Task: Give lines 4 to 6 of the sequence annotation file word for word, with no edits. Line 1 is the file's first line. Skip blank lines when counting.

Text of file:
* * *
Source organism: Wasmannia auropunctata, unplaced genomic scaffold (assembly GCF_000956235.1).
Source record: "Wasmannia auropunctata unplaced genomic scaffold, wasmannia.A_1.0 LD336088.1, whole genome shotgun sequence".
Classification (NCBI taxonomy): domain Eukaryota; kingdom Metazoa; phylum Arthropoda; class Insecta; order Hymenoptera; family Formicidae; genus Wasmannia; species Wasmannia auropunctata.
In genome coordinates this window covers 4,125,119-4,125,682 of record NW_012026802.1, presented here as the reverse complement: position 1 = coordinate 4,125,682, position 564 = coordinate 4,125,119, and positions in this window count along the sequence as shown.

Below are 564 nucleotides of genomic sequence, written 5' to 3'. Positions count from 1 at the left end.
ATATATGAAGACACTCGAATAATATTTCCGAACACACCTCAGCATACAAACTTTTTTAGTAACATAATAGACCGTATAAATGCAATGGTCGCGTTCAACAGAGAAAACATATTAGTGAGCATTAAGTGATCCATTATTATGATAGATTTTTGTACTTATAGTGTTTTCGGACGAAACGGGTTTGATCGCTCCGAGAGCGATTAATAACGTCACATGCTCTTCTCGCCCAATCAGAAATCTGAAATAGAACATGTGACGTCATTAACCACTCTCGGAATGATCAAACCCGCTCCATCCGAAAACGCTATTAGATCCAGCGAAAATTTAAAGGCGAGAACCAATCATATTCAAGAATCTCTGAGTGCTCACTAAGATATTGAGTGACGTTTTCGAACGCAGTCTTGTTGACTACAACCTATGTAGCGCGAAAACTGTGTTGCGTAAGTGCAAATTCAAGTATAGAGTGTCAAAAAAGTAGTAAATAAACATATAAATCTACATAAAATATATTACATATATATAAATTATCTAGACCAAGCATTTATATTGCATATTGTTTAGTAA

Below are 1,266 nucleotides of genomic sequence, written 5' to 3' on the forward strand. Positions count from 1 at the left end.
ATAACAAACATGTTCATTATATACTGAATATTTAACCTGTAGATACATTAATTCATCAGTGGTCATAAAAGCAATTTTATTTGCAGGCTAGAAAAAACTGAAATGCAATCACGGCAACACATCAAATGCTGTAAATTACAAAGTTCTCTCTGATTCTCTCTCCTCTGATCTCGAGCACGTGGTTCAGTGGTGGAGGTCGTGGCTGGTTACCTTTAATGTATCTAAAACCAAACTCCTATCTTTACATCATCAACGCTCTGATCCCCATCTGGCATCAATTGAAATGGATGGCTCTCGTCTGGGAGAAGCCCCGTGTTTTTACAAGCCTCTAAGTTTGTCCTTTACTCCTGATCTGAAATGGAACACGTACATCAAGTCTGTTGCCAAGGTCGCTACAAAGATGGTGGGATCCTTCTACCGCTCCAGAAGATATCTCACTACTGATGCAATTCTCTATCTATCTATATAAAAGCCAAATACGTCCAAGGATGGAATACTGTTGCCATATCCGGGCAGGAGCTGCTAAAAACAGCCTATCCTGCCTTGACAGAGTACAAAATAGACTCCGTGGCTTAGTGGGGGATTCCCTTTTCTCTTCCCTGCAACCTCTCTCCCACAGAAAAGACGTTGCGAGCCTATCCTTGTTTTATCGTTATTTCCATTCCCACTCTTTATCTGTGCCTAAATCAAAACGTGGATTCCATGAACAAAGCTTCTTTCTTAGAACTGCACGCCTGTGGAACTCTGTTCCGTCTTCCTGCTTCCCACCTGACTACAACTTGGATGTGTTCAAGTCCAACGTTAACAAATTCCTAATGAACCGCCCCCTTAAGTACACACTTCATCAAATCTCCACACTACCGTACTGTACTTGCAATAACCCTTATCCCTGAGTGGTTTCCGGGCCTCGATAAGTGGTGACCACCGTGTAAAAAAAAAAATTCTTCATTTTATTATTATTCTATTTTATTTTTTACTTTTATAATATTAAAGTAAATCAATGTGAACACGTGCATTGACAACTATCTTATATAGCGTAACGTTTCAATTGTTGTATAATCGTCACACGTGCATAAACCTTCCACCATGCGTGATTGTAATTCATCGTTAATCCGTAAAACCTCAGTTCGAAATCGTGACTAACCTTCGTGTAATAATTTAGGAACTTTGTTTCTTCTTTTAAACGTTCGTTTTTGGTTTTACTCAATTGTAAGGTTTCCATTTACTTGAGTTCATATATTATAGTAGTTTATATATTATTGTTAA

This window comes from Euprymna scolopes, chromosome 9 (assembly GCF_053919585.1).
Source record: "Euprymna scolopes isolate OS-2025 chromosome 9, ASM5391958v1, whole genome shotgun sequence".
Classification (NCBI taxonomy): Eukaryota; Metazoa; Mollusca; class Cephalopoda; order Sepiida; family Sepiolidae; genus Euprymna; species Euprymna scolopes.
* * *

In genome coordinates this window covers 4,125,119-4,125,682 of record NW_012026802.1, presented here as the reverse complement: position 1 = coordinate 4,125,682, position 564 = coordinate 4,125,119, and positions in this window count along the sequence as shown.

Below are 564 nucleotides of genomic sequence, written 5' to 3'. Positions count from 1 at the left end.
ATATATGAAGACACTCGAATAATATTTCCGAACACACCTCAGCATACAAACTTTTTTAGTAACATAATAGACCGTATAAATGCAATGGTCGCGTTCAACAGAGAAAACATATTAGTGAGCATTAAGTGATCCATTATTATGATAGATTTTTGTACTTATAGTGTTTTCGGACGAAACGGGTTTGATCGCTCCGAGAGCGATTAATAACGTCACATGCTCTTCTCGCCCAATCAGAAATCTGAAATAGAACATGTGACGTCATTAACCACTCTCGGAATGATCAAACCCGCTCCATCCGAAAACGCTATTAGATCCAGCGAAAATTTAAAGGCGAGAACCAATCATATTCAAGAATCTCTGAGTGCTCACTAAGATATTGAGTGACGTTTTCGAACGCAGTCTTGTTGACTACAACCTATGTAGCGCGAAAACTGTGTTGCGTAAGTGCAAATTCAAGTATAGAGTGTCAAAAAAGTAGTAAATAAACATATAAATCTACATAAAATATATTACATATATATAAATTATCTAGACCAAGCATTTATATTGCATATTGTTTAGTAA